The Content is general information only. It is not intended to constitute legal advice or seek to be the complete and comprehensive statement of the law, nor is it intended to address your specific requirements or provide advice on which reliance should be placed. Mondaq and/or its Contributors and other suppliers make no representations about the suitability of the information contained in the Content for any purpose. All Content provided "as is" without warranty of any kind. Mondaq and/or its Contributors and other suppliers hereby exclude and disclaim all representations, warranties or guarantees with regard to the Content, including all implied warranties and conditions of merchantability, fitness for a particular purpose, title and non-infringement. To the maximum extent permitted by law, Mondaq expressly excludes all representations, warranties, obligations, and liabilities arising out of or in connection with all Content. In no event shall Mondaq and/or its respective suppliers be liable for any special, indirect or consequential damages or any damages whatsoever resulting from loss of use, data or profits, whether in an action of contract, negligence or other tortious action, arising out of or in connection with the use of the Content or performance of Mondaq’s Services.


Mondaq may alter or amend these Terms by amending them on the Website. By continuing to Use the Services and/or the Website after such amendment, you will be deemed to have accepted any amendment to these Terms.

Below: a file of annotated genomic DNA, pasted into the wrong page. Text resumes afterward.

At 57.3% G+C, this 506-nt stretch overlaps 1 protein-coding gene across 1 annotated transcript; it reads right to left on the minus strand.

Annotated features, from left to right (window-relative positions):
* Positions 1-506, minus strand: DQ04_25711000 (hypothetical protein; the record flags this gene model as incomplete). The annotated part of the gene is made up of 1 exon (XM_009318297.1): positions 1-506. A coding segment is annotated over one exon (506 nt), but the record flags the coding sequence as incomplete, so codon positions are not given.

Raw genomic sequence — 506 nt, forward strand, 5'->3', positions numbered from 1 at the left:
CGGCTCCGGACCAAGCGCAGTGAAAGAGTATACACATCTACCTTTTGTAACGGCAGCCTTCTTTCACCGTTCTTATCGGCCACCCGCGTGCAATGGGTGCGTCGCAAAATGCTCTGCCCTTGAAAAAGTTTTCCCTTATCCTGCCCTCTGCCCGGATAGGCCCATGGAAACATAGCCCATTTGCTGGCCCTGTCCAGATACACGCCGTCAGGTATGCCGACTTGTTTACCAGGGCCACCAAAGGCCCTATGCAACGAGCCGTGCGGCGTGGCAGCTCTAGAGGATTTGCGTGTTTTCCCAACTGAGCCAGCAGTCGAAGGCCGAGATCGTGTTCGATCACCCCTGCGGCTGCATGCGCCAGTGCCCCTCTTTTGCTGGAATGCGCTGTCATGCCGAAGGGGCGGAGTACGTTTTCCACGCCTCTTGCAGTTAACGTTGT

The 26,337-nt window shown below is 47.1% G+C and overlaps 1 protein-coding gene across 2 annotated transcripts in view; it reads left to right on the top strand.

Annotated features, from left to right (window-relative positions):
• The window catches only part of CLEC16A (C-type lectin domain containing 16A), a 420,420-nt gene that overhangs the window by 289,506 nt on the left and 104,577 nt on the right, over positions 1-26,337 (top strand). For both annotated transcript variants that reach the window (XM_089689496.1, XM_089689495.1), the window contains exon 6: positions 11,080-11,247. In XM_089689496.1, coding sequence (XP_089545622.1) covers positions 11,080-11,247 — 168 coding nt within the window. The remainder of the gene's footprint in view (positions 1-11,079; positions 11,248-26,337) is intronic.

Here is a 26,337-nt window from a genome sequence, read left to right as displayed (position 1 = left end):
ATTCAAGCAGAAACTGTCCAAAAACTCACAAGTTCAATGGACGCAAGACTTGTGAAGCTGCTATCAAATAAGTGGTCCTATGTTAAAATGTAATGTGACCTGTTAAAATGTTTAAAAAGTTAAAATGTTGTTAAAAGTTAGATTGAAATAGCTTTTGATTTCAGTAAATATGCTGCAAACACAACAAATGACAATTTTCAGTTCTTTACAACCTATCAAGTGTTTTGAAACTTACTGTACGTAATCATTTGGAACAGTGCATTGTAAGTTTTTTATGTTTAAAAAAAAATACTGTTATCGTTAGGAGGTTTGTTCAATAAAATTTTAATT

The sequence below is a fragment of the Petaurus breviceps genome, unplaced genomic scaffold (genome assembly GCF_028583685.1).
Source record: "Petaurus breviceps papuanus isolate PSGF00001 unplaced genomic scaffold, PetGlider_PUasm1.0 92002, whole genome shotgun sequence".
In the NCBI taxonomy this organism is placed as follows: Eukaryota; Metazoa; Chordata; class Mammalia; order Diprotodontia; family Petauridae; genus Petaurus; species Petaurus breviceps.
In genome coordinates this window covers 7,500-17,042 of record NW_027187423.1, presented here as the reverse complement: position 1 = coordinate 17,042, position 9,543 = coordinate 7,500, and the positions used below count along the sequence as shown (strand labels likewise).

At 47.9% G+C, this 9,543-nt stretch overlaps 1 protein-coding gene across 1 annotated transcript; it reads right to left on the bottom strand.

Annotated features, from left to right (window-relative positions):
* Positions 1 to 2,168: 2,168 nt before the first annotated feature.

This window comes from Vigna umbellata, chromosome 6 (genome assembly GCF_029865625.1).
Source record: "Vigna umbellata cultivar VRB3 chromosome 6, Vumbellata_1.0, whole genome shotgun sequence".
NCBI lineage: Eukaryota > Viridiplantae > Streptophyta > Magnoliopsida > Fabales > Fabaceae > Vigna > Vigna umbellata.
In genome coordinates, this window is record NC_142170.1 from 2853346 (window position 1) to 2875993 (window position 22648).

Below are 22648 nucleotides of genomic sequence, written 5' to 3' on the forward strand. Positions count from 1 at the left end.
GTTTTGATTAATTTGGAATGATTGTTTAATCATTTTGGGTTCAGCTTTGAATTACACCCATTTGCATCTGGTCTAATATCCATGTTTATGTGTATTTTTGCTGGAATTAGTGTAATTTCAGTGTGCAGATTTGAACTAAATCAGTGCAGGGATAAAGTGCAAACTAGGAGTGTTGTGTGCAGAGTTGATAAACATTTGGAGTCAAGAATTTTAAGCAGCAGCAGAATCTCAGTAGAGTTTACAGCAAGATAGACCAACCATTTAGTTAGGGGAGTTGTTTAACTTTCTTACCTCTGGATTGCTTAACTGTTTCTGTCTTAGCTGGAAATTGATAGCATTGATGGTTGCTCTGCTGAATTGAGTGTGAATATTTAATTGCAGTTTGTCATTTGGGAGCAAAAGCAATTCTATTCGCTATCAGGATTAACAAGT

These Terms shall be governed by and construed in accordance with the laws of England and Wales and you irrevocably submit to the exclusive jurisdiction of the courts of England and Wales to settle any dispute which may arise out of or in connection with these Terms. If you live outside the United Kingdom, English law shall apply only to the extent that English law shall not deprive you of any legal protection accorded in accordance with the law of the place where you are habitually resident ("Local Law"). In the event English law deprives you of any legal protection which is accorded to you under Local Law, then these terms shall be governed by Local Law and any dispute or claim arising out of or in connection with these Terms shall be subject to the non-exclusive jurisdiction of the courts where you are habitually resident.